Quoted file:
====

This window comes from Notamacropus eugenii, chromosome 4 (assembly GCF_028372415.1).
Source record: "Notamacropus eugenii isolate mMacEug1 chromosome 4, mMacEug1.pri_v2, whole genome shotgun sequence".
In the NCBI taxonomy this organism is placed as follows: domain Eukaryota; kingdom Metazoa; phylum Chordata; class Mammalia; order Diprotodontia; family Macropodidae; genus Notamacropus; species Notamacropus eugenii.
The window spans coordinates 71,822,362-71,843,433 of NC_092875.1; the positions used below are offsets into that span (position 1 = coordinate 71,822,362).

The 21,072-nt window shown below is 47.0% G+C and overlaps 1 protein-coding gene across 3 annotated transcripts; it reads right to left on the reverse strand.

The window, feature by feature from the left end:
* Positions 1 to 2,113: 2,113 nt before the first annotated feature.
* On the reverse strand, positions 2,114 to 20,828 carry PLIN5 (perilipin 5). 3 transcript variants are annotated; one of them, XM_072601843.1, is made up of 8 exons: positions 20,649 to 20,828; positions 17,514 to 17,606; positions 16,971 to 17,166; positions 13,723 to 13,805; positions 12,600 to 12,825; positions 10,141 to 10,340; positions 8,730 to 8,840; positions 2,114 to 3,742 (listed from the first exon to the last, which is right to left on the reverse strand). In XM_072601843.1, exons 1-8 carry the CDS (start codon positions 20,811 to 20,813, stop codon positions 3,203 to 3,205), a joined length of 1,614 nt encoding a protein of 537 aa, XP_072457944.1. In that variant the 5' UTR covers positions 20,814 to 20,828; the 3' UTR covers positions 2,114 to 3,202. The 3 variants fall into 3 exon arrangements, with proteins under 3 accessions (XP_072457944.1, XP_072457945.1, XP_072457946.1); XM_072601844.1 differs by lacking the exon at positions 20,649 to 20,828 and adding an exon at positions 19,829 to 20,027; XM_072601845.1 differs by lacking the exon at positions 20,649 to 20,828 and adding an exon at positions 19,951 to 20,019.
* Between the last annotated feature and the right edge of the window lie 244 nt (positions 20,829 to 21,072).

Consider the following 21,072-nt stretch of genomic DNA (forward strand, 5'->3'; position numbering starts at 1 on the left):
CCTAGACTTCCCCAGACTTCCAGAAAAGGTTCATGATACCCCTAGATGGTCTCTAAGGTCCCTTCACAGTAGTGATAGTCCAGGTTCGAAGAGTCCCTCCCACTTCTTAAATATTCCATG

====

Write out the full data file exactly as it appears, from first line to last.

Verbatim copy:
This window comes from Notamacropus eugenii, chromosome 4 (assembly GCF_028372415.1).
Source record: "Notamacropus eugenii isolate mMacEug1 chromosome 4, mMacEug1.pri_v2, whole genome shotgun sequence".
In the NCBI taxonomy this organism is placed as follows: domain Eukaryota; kingdom Metazoa; phylum Chordata; class Mammalia; order Diprotodontia; family Macropodidae; genus Notamacropus; species Notamacropus eugenii.
The window spans coordinates 71,822,362-71,843,433 of NC_092875.1; the positions used below are offsets into that span (position 1 = coordinate 71,822,362).

The 21,072-nt window shown below is 47.0% G+C and overlaps 1 protein-coding gene across 3 annotated transcripts; it reads right to left on the reverse strand.

The window, feature by feature from the left end:
* Positions 1 to 2,113: 2,113 nt before the first annotated feature.
* On the reverse strand, positions 2,114 to 20,828 carry PLIN5 (perilipin 5). 3 transcript variants are annotated; one of them, XM_072601843.1, is made up of 8 exons: positions 20,649 to 20,828; positions 17,514 to 17,606; positions 16,971 to 17,166; positions 13,723 to 13,805; positions 12,600 to 12,825; positions 10,141 to 10,340; positions 8,730 to 8,840; positions 2,114 to 3,742 (listed from the first exon to the last, which is right to left on the reverse strand). In XM_072601843.1, exons 1-8 carry the CDS (start codon positions 20,811 to 20,813, stop codon positions 3,203 to 3,205), a joined length of 1,614 nt encoding a protein of 537 aa, XP_072457944.1. In that variant the 5' UTR covers positions 20,814 to 20,828; the 3' UTR covers positions 2,114 to 3,202. The 3 variants fall into 3 exon arrangements, with proteins under 3 accessions (XP_072457944.1, XP_072457945.1, XP_072457946.1); XM_072601844.1 differs by lacking the exon at positions 20,649 to 20,828 and adding an exon at positions 19,829 to 20,027; XM_072601845.1 differs by lacking the exon at positions 20,649 to 20,828 and adding an exon at positions 19,951 to 20,019.
* Between the last annotated feature and the right edge of the window lie 244 nt (positions 20,829 to 21,072).

Consider the following 21,072-nt stretch of genomic DNA (forward strand, 5'->3'; position numbering starts at 1 on the left):
CCTAGACTTCCCCAGACTTCCAGAAAAGGTTCATGATACCCCTAGATGGTCTCTAAGGTCCCTTCACAGTAGTGATAGTCCAGGTTCGAAGAGTCCCTCCCACTTCTTAAATATTCCATG